An unworthy Deacon, named for the brother of God: James, striving to "work out his salvation with fear and trembling" within the Tradition (paradosis) of the Eastern Orthodox Faith. It is a strange and marvelous journey, and I am accompanied by the fourfold fruit of my fecundity. My wife, the Matushka or Diaconissa Sophia, is my beloved partner in the pursuit of Theosis, and she ranks me in every way.
This is an evangelical mantra that many of us know well. But it occurred to me this morning as I posted the homily (see below) that believing in a specific moment of salvation is much more like a contractual relationship rather than a personal one, doesn't it? And yet which group trumpets having a "personal relationship" with God? Doesn't their theology ironically seem to indicate more of a contractual relationship?
Sure, we Orthodox have all the externals of ritual and religion, but at the heart of our theology I'd suggest we have a far more real notion of a personal relationship with God in terms of our salvation which we generally see as a process of growth and maturity. I suppose from an evangelical perspective they might suggest that salvation is a separate component of having a relationship with God and thus would agree that that portion is contractual (i.e. we accept that Christ takes upon Himself the sins and punishment in our place and we are thus saved as we sign the dotted line by praying the sinner's prayer acknowledging all of this). We would not separate any of this, and I think we'd say that the relationship with God is itself salvation and thus is not something we can distill down to being essential a contract anymore that we can say that we have a real marriage simply because we have a state form saying as much.
Just some rambling thoughts I had this morning.
...offered by Dn. James Ferrenberg, a sinner at 11:15 AM [+] +++
The whole "it's a relationship, not a religion" is a very strange standard to hold for people who supposedly have the Bible as their "sole" standard, because the Bible never talks like that.
It's another example of a lingering bit of anti-catholicism. Long after it matters, they keep recycling a slogan which is intended to address so -called "mechanical religion" of the 15th century.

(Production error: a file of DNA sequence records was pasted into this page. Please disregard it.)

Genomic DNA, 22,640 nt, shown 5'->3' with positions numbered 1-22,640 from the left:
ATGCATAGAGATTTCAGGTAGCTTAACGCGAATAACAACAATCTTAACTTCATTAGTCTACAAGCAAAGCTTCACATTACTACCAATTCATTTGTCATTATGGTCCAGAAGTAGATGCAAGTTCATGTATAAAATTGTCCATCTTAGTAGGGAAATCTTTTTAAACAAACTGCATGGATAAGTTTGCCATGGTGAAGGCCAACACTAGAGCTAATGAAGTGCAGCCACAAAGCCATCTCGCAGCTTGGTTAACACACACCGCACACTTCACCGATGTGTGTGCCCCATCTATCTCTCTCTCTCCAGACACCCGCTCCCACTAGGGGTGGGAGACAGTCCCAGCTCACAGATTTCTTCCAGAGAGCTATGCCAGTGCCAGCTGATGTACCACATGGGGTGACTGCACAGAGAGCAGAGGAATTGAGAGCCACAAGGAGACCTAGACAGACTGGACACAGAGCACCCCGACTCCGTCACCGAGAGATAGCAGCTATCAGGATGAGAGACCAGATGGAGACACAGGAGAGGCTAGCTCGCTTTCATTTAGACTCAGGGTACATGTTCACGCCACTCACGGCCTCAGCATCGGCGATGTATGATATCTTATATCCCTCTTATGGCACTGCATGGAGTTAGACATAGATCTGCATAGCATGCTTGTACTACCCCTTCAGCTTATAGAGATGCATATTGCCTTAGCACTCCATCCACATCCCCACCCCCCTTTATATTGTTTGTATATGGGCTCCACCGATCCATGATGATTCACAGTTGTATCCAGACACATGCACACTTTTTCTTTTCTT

Nowadays, it's just false advertising. It's one of many ways that evangelicals build walls and barriers to having a candid exchange with non-Christians. It's a cheesy way of scoring some sort of conversational advantage, basically saying "my religious opinions are more authentic because they're personal, whereas you're just basing your opinions on stuff in some book."
It was amazing to learn how many people around me had reasonable religious sentiments once I quit talking like that.
I think the emphasis on not calling one's Christianity a religion is also an attempt to reconcile Christian Faith with the wildly popular sentiment that says: "I'm not religious; I'm spiritual." Blech!
But what intrigues me is the insistent proposition that someone has a personal relationship with God, rather than a religious devotion, but said relationship is fundamentally based on a decidedly legal sounding contractual arrangement.
Yes, the contra-distinction between the sentimentality of the "relationship" language and the rather dry legalism of the theology is very striking for people who have been out of that scene for a while.
They see "legalism" as something they've victoriously removed from Christianity, but what they mean is "mechanical religion." In fact, their faith is way more "legalistic" in the sense that intimacy with God is entirely contingent on a legal/contractual remission of sins.
There is a passage in the Gospels where Jesus forgives the paralytic of his sins. He actually boasts about how easy it is to do. Easier than healing a paralytic! Now the best luck I've had with evangelicals is to ask whether those sins were forgiven because God in the flesh simply has the sovereign authority to do so, and if so, can't he do the same for us?
Historically, it's a meld of the old calvinist theology with the later "Pietist" movement, which had a huge impact here.